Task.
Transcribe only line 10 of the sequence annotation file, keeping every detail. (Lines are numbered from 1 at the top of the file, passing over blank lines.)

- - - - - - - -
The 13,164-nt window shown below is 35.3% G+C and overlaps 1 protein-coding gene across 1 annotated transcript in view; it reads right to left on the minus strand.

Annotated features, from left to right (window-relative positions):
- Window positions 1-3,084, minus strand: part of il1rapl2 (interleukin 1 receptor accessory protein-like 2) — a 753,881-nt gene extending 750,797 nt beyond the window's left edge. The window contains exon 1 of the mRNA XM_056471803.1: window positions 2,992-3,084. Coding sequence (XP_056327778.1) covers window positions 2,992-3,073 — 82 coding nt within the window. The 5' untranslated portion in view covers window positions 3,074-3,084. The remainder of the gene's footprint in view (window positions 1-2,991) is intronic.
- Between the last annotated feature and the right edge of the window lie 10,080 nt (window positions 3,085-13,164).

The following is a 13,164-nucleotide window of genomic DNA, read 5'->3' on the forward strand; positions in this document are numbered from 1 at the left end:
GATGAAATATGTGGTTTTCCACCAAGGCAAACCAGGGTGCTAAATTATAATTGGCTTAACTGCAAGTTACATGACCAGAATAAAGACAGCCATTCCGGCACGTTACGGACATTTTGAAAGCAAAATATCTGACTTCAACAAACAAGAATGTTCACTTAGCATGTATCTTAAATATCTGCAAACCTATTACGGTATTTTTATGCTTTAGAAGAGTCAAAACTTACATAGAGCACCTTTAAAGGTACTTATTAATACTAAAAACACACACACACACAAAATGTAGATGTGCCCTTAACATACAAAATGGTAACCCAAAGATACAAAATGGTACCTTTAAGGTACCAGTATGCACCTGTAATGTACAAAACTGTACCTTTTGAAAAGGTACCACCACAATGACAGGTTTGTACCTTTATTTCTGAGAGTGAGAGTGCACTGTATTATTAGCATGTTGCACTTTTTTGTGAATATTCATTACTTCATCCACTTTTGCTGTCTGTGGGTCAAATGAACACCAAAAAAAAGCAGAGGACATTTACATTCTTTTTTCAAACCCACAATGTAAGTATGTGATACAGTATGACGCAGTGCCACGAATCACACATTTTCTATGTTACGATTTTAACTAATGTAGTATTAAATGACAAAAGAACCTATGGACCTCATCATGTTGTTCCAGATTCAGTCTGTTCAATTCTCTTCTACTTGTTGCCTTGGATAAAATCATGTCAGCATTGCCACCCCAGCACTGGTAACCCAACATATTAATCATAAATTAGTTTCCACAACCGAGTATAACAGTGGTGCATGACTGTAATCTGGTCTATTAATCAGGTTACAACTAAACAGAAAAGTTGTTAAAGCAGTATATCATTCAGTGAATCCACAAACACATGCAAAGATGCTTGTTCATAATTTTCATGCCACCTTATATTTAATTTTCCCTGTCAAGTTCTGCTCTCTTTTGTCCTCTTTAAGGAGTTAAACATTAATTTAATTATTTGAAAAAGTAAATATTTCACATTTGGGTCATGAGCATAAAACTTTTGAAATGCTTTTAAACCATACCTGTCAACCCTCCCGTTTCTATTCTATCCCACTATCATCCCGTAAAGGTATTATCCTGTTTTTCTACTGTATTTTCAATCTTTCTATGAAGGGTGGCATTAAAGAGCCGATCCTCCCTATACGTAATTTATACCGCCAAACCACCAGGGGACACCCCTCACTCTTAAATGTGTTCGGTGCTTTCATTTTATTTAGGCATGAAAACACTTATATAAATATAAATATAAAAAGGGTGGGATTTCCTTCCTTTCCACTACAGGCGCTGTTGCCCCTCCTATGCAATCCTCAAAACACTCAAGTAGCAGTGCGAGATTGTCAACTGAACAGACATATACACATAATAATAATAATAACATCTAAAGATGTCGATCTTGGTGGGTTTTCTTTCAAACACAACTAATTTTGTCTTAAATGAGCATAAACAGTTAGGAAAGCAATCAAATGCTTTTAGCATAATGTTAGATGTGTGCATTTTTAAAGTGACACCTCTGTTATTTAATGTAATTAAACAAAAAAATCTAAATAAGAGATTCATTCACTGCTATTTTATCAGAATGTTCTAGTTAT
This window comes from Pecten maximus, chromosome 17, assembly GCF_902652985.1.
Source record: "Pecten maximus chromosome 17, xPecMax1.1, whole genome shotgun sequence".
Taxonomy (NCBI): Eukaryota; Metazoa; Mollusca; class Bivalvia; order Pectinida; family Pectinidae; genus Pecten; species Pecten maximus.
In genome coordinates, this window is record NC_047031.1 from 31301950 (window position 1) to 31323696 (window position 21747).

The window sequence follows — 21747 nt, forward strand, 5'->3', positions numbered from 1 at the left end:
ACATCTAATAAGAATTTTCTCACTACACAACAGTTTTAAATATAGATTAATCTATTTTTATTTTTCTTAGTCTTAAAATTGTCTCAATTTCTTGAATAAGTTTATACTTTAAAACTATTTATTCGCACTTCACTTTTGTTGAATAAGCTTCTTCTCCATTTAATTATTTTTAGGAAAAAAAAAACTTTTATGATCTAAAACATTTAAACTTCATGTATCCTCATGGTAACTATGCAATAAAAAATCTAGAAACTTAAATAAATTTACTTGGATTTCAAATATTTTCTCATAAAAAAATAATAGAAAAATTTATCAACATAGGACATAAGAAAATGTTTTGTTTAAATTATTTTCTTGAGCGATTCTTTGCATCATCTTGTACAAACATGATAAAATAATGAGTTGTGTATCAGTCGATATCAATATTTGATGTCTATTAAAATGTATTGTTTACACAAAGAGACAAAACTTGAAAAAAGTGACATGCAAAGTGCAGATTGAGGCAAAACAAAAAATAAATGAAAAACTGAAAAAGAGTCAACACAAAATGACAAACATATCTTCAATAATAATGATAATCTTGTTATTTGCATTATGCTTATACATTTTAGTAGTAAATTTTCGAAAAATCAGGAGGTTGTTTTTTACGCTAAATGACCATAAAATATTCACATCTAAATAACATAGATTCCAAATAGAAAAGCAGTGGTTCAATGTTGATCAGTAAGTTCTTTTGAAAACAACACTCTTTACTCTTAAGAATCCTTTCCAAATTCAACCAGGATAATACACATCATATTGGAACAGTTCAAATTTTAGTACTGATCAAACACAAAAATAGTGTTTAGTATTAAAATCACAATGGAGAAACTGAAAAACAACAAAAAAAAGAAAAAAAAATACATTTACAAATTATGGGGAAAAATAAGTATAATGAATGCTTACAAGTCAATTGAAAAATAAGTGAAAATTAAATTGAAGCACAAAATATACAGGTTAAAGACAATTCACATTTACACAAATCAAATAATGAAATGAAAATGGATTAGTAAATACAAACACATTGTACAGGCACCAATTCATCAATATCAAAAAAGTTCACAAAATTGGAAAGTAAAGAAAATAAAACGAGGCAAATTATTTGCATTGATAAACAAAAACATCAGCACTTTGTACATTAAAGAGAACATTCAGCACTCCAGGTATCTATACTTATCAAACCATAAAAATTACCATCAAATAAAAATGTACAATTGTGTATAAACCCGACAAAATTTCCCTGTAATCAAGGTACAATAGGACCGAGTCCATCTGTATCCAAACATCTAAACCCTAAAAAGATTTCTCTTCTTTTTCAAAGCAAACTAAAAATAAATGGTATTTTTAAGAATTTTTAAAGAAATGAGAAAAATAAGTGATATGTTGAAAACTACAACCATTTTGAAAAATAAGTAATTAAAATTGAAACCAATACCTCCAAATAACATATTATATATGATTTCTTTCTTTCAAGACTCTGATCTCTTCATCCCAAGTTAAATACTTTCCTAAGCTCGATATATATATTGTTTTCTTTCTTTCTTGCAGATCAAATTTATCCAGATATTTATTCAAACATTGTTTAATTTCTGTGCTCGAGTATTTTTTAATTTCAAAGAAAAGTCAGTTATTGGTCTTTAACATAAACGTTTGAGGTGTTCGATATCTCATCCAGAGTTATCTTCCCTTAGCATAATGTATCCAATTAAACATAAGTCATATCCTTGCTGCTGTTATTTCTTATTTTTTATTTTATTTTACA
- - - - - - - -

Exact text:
In genome coordinates, this window is record NC_047031.1 from 31301950 (window position 1) to 31323696 (window position 21747).